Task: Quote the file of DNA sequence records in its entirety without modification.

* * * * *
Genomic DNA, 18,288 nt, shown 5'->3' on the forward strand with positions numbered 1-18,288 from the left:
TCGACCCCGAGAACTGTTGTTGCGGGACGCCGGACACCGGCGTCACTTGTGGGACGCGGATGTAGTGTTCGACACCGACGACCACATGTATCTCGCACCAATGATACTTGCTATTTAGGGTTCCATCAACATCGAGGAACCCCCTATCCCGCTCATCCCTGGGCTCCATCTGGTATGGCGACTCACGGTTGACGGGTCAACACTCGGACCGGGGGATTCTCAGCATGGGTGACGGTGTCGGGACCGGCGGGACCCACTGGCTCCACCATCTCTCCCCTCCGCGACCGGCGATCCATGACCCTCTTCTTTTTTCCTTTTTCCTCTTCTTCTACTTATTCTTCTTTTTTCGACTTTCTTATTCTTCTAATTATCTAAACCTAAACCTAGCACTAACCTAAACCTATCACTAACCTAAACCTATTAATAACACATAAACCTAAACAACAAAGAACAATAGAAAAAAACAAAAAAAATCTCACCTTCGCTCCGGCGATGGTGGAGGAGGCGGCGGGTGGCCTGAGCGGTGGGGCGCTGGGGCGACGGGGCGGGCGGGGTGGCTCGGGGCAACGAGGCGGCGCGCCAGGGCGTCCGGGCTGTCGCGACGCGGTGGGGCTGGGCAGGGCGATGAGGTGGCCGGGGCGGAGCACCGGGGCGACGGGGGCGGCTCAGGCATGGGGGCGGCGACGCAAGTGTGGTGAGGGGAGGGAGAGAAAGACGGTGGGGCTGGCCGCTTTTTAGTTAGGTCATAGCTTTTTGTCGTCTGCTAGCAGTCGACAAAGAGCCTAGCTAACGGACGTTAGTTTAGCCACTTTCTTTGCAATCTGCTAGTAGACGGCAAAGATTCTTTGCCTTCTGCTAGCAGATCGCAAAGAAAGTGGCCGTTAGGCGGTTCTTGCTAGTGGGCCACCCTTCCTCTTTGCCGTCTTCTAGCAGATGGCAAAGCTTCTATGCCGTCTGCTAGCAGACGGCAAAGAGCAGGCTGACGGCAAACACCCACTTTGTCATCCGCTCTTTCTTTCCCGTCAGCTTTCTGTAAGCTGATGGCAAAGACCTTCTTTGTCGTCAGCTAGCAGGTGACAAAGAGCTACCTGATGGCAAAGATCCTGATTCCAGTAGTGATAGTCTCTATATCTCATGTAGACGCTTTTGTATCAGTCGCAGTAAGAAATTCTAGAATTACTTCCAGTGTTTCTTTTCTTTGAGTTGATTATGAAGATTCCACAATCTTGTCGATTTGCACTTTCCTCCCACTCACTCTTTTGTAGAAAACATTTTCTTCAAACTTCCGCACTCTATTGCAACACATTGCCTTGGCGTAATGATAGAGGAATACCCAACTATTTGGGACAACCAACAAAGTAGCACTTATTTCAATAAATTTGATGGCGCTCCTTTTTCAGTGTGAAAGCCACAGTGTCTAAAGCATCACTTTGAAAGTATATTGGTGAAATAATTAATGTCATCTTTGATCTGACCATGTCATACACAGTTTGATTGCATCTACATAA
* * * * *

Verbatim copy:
Genomic DNA, 18,288 nt, shown 5'->3' on the forward strand with positions numbered 1-18,288 from the left:
TCGACCCCGAGAACTGTTGTTGCGGGACGCCGGACACCGGCGTCACTTGTGGGACGCGGATGTAGTGTTCGACACCGACGACCACATGTATCTCGCACCAATGATACTTGCTATTTAGGGTTCCATCAACATCGAGGAACCCCCTATCCCGCTCATCCCTGGGCTCCATCTGGTATGGCGACTCACGGTTGACGGGTCAACACTCGGACCGGGGGATTCTCAGCATGGGTGACGGTGTCGGGACCGGCGGGACCCACTGGCTCCACCATCTCTCCCCTCCGCGACCGGCGATCCATGACCCTCTTCTTTTTTCCTTTTTCCTCTTCTTCTACTTATTCTTCTTTTTTCGACTTTCTTATTCTTCTAATTATCTAAACCTAAACCTAGCACTAACCTAAACCTATCACTAACCTAAACCTATTAATAACACATAAACCTAAACAACAAAGAACAATAGAAAAAAACAAAAAAAATCTCACCTTCGCTCCGGCGATGGTGGAGGAGGCGGCGGGTGGCCTGAGCGGTGGGGCGCTGGGGCGACGGGGCGGGCGGGGTGGCTCGGGGCAACGAGGCGGCGCGCCAGGGCGTCCGGGCTGTCGCGACGCGGTGGGGCTGGGCAGGGCGATGAGGTGGCCGGGGCGGAGCACCGGGGCGACGGGGGCGGCTCAGGCATGGGGGCGGCGACGCAAGTGTGGTGAGGGGAGGGAGAGAAAGACGGTGGGGCTGGCCGCTTTTTAGTTAGGTCATAGCTTTTTGTCGTCTGCTAGCAGTCGACAAAGAGCCTAGCTAACGGACGTTAGTTTAGCCACTTTCTTTGCAATCTGCTAGTAGACGGCAAAGATTCTTTGCCTTCTGCTAGCAGATCGCAAAGAAAGTGGCCGTTAGGCGGTTCTTGCTAGTGGGCCACCCTTCCTCTTTGCCGTCTTCTAGCAGATGGCAAAGCTTCTATGCCGTCTGCTAGCAGACGGCAAAGAGCAGGCTGACGGCAAACACCCACTTTGTCATCCGCTCTTTCTTTCCCGTCAGCTTTCTGTAAGCTGATGGCAAAGACCTTCTTTGTCGTCAGCTAGCAGGTGACAAAGAGCTACCTGATGGCAAAGATCCTGATTCCAGTAGTGATAGTCTCTATATCTCATGTAGACGCTTTTGTATCAGTCGCAGTAAGAAATTCTAGAATTACTTCCAGTGTTTCTTTTCTTTGAGTTGATTATGAAGATTCCACAATCTTGTCGATTTGCACTTTCCTCCCACTCACTCTTTTGTAGAAAACATTTTCTTCAAACTTCCGCACTCTATTGCAACACATTGCCTTGGCGTAATGATAGAGGAATACCCAACTATTTGGGACAACCAACAAAGTAGCACTTATTTCAATAAATTTGATGGCGCTCCTTTTTCAGTGTGAAAGCCACAGTGTCTAAAGCATCACTTTGAAAGTATATTGGTGAAATAATTAATGTCATCTTTGATCTGACCATGTCATACACAGTTTGATTGCATCTACATAA